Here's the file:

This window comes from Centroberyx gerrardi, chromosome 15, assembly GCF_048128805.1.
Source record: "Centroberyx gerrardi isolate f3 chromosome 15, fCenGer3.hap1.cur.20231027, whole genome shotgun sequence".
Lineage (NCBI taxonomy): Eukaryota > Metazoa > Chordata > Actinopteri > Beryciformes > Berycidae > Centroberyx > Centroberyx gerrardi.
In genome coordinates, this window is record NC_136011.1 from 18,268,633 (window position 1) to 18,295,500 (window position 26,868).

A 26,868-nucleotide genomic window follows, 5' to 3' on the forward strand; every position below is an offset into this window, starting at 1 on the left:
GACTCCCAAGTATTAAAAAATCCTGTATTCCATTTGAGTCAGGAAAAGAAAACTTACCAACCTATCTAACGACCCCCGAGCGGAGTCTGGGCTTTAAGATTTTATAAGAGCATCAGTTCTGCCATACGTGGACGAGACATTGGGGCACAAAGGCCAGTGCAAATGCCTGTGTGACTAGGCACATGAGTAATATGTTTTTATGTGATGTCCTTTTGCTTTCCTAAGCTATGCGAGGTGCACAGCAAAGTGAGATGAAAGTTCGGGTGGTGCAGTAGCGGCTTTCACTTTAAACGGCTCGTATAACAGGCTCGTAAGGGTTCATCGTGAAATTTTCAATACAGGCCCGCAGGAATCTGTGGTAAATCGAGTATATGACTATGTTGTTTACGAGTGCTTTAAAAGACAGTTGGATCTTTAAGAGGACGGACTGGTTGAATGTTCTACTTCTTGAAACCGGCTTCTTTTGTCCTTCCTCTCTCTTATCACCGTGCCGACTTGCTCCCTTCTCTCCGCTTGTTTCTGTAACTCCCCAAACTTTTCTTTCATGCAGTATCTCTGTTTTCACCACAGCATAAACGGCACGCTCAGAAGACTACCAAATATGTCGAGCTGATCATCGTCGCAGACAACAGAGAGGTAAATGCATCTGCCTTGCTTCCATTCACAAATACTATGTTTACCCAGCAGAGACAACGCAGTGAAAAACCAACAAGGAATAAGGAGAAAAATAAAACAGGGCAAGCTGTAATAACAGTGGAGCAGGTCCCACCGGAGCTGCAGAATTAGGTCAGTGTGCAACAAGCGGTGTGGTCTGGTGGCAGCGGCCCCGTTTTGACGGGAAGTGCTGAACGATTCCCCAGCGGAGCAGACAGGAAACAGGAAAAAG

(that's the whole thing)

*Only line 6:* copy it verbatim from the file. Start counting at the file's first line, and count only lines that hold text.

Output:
GACTCCCAAGTATTAAAAAATCCTGTATTCCATTTGAGTCAGGAAAAGAAAACTTACCAACCTATCTAACGACCCCCGAGCGGAGTCTGGGCTTTAAGATTTTATAAGAGCATCAGTTCTGCCATACGTGGACGAGACATTGGGGCACAAAGGCCAGTGCAAATGCCTGTGTGACTAGGCACATGAGTAATATGTTTTTATGTGATGTCCTTTTGCTTTCCTAAGCTATGCGAGGTGCACAGCAAAGTGAGATGAAAGTTCGGGTGGTGCAGTAGCGGCTTTCACTTTAAACGGCTCGTATAACAGGCTCGTAAGGGTTCATCGTGAAATTTTCAATACAGGCCCGCAGGAATCTGTGGTAAATCGAGTATATGACTATGTTGTTTACGAGTGCTTTAAAAGACAGTTGGATCTTTAAGAGGACGGACTGGTTGAATGTTCTACTTCTTGAAACCGGCTTCTTTTGTCCTTCCTCTCTCTTATCACCGTGCCGACTTGCTCCCTTCTCTCCGCTTGTTTCTGTAACTCCCCAAACTTTTCTTTCATGCAGTATCTCTGTTTTCACCACAGCATAAACGGCACGCTCAGAAGACTACCAAATATGTCGAGCTGATCATCGTCGCAGACAACAGAGAGGTAAATGCATCTGCCTTGCTTCCATTCACAAATACTATGTTTACCCAGCAGAGACAACGCAGTGAAAAACCAACAAGGAATAAGGAGAAAAATAAAACAGGGCAAGCTGTAATAACAGTGGAGCAGGTCCCACCGGAGCTGCAGAATTAGGTCAGTGTGCAACAAGCGGTGTGGTCTGGTGGCAGCGGCCCCGTTTTGACGGGAAGTGCTGAACGATTCCCCAGCGGAGCAGACAGGAAACAGGAAAAAG